Investigating yourself

577163_web_R_K_B_by_Markus Vogelbacher_pixelio.deThis is an invitation to reflect on the reality of one’s own self identity.

In the tradition of Advaita Vedanta the distinction between one’s three bodies is basic. For Westerners this way of looking at things requires a change of thinking. For example it actually makes a big difference to distinguish between the gross, (here physical), and the subtle body. Why? Because it helps to make it blatantly clear that the physical cannot possibly be our own self, i.e. we cannot possibly be the physical body, which is inert matter.


The human physical body is matter, consisting of flesh, fat, bones, liquids etc., in a bag of skin with adjuncts made of callous matter like hair, teeth or nails. We can see this body in the context of the material universe consisting of other physical bodies composed in similar ways. Mammals’ bodies consist of similar components, other animals’ bodies consist of less similar, but not altogether different, components. Plants, stones, metals, man-made things and physical phenomena like clouds, volcanoes, deserts or cyclones, again consist of different, but also not altogether different, components. Sometimes one or two of them seem to be missing, like water in a grain of sand, crystalline material in a jelly fish, or fire in ice. Yet, even if the specific compositions may vary, you come across the same components again and again.

So, even though your physical body is a specific composition, different from other compositions in the physical universe, both consist of very similar fundamental components. If the inert physical body could talk it might state: I am part of the physical universe but put together differently from other parts of the same universe.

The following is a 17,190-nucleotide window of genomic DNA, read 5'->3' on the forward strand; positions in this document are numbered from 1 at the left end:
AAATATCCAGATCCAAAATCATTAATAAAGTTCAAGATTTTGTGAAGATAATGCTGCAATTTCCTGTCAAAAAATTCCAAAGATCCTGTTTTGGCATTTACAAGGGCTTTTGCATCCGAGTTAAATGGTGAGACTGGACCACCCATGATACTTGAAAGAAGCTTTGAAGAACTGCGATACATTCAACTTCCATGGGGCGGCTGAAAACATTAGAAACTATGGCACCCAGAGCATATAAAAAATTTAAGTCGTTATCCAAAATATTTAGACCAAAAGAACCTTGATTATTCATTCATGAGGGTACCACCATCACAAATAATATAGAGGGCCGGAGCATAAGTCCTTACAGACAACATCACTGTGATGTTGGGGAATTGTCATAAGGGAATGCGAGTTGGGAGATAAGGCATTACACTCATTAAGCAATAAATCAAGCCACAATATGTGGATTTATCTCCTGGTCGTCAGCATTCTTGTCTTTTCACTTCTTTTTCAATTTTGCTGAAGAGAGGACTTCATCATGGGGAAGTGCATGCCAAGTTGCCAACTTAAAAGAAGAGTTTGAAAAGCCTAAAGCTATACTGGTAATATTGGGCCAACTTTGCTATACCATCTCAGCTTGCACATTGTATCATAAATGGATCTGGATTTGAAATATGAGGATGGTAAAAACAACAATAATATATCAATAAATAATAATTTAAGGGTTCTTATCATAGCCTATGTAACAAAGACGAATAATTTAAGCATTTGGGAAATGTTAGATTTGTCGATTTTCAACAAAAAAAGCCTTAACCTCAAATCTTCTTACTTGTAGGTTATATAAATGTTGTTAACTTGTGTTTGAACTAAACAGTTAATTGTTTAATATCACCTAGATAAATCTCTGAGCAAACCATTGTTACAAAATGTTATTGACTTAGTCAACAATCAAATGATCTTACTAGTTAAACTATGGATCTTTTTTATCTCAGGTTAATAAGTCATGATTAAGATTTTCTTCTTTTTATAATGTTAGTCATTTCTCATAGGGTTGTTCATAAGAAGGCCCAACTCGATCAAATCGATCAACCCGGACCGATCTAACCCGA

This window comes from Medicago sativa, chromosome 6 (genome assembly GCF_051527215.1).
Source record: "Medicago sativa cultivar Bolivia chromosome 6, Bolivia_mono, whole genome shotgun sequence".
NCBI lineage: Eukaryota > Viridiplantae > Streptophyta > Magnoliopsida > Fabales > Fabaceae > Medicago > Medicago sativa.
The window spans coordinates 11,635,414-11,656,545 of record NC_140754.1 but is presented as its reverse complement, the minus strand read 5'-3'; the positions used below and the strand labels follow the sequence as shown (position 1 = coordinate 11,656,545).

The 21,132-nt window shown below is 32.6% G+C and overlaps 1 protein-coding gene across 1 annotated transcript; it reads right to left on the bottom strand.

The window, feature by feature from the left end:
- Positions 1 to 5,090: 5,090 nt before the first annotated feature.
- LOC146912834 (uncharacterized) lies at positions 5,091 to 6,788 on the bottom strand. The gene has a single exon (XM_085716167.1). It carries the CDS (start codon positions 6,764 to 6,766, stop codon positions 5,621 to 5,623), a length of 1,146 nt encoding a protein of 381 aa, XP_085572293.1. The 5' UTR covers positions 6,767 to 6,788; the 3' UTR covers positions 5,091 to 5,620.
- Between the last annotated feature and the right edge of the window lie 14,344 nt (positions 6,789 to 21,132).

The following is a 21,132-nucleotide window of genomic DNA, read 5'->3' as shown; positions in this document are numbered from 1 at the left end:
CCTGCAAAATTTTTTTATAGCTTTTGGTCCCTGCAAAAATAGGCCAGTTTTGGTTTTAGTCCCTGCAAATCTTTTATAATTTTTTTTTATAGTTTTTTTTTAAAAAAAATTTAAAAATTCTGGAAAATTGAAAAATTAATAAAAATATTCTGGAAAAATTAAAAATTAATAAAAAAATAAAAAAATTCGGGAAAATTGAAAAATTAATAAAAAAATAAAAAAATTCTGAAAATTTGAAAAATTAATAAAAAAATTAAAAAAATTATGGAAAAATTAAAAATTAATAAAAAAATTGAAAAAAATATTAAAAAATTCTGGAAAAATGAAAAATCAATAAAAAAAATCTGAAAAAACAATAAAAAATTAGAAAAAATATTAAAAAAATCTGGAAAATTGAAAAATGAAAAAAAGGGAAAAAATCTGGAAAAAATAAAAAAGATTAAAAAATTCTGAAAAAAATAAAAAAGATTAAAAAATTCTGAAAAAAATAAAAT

Defining the physical universe as the totality of physical components, we can say that all individual physical phenomena are encompassed by totality. This means that from the perspective of the physical universe, a physical body would be nothing but physical components; there would be no essential difference between an individual physical body and the total physical universe. From the perspective of the physical universe both would be considered non-different.


The human subtle body is about functions – sensing, acting, generating energy, thinking/feeling. We can see it in the context of the subtle universe consisting of the totality of all such functions in living beings. There are rudimentary subtle body functions in inanimate phenomena too, often difficult to detect.

Your subtle body seems to be much less defined than the physical body, there seem to be so many different aspects to it and, as it is not visible, it is not always clear whether one aspect belongs to one’s own subtle body or rather to another one. Imagine yourself playing football all by yourself and compare that to when you play as part of a team. Is not the energetic level automatically higher because you are surrounded by team players? Is it your subtle body that you experience or have you plugged into the subtle body of the group?

Or remember meditating alone in your room. Do you not experience that ‘your’ meditation went so much deeper when meditating with a group of meditators? Is it your subtle body that you experience or have you plugged into the subtle body of the group?

Yet you consider yourself as an individual mixture of functions, different from all other mixtures on this planet. Fair enough, but again this is only the perspective of this particular phenomenon in regard to other particular phenomena. And if your subtle body could make a statement it would say: I am part of the subtle universe but I am different from other subtle bodies of the subtle universe.

Yet, from the perspective of the totality of subtle components, one particular subtle body would be considered as subsumed in the totality of subtle phenomena.

The universe would consider particular planets or living beings or stars as itself, wouldn’t it? A body would consider the trunk or a limb as itself. A house would consider the entrance door, the walls or particular rooms as itself.

Accordingly we can look at ourselves either from the individual perspective or from the perspective of the larger universe and from that perspective realize that we are not as separate as we are used to think.